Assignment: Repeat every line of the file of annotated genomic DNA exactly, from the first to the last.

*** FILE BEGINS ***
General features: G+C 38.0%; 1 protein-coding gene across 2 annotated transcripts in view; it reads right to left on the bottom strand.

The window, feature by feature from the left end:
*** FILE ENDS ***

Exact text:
General features: G+C 38.0%; 1 protein-coding gene across 2 annotated transcripts in view; it reads right to left on the bottom strand.

The window, feature by feature from the left end: